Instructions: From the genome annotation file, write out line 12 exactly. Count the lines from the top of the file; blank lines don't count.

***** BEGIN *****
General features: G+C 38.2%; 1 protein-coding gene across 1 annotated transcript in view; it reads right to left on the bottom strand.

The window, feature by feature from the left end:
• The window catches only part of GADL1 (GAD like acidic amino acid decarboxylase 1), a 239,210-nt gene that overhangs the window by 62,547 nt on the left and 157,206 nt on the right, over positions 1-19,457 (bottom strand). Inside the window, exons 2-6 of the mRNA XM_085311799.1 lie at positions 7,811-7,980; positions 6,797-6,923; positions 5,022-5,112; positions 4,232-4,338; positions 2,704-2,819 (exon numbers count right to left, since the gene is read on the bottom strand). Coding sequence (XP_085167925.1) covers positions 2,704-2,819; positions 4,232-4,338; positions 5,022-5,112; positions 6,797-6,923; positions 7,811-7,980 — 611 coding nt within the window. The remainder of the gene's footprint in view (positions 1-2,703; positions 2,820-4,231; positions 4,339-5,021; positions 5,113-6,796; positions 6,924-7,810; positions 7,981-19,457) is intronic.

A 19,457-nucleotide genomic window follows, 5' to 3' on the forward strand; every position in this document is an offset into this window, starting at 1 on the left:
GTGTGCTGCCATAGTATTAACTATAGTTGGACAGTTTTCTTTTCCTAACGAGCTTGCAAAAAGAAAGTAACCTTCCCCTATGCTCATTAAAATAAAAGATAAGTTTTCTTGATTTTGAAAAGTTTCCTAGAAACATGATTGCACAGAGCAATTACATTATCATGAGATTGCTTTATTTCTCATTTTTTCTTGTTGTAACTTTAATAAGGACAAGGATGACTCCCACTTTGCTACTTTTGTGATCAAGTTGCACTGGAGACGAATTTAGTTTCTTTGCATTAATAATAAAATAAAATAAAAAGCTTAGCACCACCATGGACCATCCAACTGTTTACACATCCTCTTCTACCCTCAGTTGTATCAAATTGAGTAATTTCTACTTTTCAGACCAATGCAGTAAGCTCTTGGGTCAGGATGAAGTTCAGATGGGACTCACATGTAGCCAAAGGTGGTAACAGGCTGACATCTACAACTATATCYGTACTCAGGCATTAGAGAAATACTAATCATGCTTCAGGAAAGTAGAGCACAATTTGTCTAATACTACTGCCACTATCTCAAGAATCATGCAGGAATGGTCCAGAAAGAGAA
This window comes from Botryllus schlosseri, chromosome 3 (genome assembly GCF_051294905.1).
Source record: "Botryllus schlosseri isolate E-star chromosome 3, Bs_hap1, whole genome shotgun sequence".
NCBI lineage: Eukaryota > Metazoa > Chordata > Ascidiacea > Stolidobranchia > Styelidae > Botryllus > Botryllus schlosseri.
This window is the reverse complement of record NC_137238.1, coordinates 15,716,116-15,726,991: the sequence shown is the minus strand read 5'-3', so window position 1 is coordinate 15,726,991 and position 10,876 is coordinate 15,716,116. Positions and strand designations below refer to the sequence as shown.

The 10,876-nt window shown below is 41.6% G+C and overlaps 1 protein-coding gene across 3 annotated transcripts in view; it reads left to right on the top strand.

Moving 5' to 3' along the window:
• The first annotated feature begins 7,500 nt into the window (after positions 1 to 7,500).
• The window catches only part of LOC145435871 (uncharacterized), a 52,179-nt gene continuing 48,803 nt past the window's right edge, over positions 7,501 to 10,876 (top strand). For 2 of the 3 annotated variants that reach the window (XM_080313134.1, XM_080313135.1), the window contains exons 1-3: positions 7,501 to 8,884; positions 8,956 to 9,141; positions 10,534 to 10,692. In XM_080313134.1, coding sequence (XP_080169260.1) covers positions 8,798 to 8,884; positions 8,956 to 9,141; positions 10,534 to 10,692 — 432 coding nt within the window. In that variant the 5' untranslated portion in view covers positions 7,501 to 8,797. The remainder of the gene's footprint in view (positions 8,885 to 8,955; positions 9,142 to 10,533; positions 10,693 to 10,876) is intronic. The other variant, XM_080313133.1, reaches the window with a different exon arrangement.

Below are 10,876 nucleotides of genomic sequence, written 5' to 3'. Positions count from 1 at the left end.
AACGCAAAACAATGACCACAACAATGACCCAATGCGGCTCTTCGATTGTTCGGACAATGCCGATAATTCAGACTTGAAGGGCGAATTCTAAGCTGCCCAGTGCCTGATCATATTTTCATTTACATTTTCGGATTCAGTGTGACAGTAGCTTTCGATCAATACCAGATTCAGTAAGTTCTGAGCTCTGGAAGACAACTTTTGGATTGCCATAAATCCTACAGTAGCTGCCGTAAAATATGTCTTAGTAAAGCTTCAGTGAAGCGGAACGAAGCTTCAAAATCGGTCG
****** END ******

• The first annotated feature begins 7,500 nt into the window (after positions 1 to 7,500).